Make good sleep a habit
We all know good sleep is full of incredible benefits, both physical and mental, but actually getting it can be a struggle.
Whether you’re aware of it or not, your current sleep routine is likely habitual. It’s up to you to figure out whether it’s serving you well.
“Habits are something we do automatically,” explains Monisha Bhanote, MD, FCAP, a Yoga Medicine therapeutic specialist, founder of the Holistic Well-being Collective, and a quadruple board-certified physician.
And habits can be beneficial to us, or not.
“We may find ourselves looking at our phones right before bed, which actually can have an impact on our sleep quality,” says Bhanote, offering an example.
When it comes to sleep habits, you want to take a look at the things you typically do before bed. How do you wind down? Do you spend time on your phone? Do you watch TV? Do you take a bath? Do you even have time to wind down?
This technique, which WW’s Science Team dubs “Monitor, Modify, Maintain”, encourages us to pay close attention to our habits (monitor) and see if they are hindering you and you want to change them (modify) or if they are beneficial habits that you want to preserve (maintain). Some tips to use when in the monitor stage include: When do our habits take place? How do we feel when they happen? Are there environmental cues or stressors that are triggering them?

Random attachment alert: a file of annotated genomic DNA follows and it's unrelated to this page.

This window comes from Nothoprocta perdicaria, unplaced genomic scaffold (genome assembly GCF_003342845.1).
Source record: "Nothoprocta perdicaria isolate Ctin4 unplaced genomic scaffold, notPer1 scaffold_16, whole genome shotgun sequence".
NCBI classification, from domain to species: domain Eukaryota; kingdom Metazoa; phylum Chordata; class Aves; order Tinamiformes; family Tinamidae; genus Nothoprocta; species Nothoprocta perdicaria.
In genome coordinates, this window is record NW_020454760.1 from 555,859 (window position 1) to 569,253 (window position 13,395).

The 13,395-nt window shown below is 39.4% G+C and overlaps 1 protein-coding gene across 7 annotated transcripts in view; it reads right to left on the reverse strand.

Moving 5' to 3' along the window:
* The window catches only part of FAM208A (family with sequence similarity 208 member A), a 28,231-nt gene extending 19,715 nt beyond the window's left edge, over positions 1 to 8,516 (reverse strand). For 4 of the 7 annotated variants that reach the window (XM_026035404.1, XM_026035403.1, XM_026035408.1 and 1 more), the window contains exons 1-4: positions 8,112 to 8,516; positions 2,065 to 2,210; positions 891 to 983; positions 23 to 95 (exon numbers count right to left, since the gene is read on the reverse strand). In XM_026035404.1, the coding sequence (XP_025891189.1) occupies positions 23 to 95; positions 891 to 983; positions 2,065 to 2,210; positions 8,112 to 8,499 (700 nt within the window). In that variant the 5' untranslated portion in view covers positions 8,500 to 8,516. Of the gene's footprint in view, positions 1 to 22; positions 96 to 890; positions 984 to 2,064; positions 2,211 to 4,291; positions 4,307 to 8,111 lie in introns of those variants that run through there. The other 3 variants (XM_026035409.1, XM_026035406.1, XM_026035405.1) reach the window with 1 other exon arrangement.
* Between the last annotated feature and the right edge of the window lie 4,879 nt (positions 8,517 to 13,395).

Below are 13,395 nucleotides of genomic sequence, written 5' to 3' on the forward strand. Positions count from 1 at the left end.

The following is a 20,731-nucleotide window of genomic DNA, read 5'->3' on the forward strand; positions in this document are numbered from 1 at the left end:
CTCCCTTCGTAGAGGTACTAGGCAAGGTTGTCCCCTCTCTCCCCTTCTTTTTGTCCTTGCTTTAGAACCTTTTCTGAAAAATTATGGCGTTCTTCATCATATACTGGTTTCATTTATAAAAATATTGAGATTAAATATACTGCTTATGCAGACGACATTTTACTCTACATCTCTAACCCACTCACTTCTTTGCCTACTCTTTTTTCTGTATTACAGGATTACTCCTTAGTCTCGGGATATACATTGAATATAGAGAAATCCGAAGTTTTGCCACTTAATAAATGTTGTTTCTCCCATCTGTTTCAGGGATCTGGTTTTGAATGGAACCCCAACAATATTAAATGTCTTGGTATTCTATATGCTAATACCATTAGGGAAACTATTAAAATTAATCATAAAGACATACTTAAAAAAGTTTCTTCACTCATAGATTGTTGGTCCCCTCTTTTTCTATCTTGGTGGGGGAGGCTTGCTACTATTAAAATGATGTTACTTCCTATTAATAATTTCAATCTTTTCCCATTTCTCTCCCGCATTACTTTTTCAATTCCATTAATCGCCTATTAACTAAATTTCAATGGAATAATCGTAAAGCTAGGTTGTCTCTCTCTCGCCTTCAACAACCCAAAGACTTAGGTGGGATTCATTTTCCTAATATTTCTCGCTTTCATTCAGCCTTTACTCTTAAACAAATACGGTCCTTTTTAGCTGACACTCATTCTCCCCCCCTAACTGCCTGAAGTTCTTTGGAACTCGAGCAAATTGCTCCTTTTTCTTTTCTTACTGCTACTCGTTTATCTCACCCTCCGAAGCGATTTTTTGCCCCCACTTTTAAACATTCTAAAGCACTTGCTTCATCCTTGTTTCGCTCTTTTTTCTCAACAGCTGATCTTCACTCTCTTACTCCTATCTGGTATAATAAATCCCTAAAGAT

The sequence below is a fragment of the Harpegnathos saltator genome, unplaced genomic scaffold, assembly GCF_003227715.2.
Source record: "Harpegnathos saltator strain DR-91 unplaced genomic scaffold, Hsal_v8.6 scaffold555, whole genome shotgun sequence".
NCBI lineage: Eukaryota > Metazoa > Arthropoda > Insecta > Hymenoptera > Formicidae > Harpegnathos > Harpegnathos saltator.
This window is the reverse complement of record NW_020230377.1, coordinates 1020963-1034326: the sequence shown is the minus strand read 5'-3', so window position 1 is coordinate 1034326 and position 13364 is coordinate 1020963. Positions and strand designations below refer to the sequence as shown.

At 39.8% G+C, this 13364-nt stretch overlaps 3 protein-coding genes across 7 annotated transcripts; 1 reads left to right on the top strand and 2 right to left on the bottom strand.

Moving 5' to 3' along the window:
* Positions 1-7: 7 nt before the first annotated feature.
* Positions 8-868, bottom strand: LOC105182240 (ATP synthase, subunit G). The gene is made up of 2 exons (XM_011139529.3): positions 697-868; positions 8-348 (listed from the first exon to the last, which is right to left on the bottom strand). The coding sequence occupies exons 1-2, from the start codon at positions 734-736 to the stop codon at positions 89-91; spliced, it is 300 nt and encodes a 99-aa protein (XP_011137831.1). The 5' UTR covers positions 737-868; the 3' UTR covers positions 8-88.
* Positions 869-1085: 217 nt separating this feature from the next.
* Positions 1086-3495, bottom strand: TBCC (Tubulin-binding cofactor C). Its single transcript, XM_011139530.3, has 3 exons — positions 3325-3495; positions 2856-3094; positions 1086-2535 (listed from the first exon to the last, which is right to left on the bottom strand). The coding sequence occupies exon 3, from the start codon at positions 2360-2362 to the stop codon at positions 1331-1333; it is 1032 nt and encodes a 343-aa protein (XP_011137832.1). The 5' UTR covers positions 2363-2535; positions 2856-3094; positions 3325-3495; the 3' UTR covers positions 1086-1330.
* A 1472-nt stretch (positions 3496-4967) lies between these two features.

Once you have developed an awareness of your sleep habits, you can then identify a habit you may want to modify, for example, if you habitually reach for your phone in bed, but would like to start reading instead, you could leave a book on your pillow so you’re reminded that you have a different option.
If there is a habit you want to preserve, you can help to maintain it. Identify a factor that supports your habit and determine how you will protect it to help you keep your habit up. Let’s say you want to read for 30 minutes each night. You could turn off your phone or put it on “do not disturb” for half an hour to encourage yourself to pick up your book instead.
“You can take the concept of habit formation and place deliberate intention behind it to create a ritual,” says Bhanote. “Consistent better quality sleep, with intentional rituals, can lead to overall improved mood and well-being.”
Here are Bhanote’s tips for creating a sleep ritual:
- Prepare your bedroom environment: “Create a sanctuary for your healing space,” she says.
- Clear the thoughts: “Journal before bed to process your emotions.”
- Try a relaxing breath: Bhanote suggests the 4-7-8 breathing technique, which can activate your parasympathetic system to help you get to sleep.
- Stretch your body: “Incorporate some introspective yoga poses such as legs up the wall (Viparita Karani) or reclined bound angle pose (Supta Baddha Konasana).”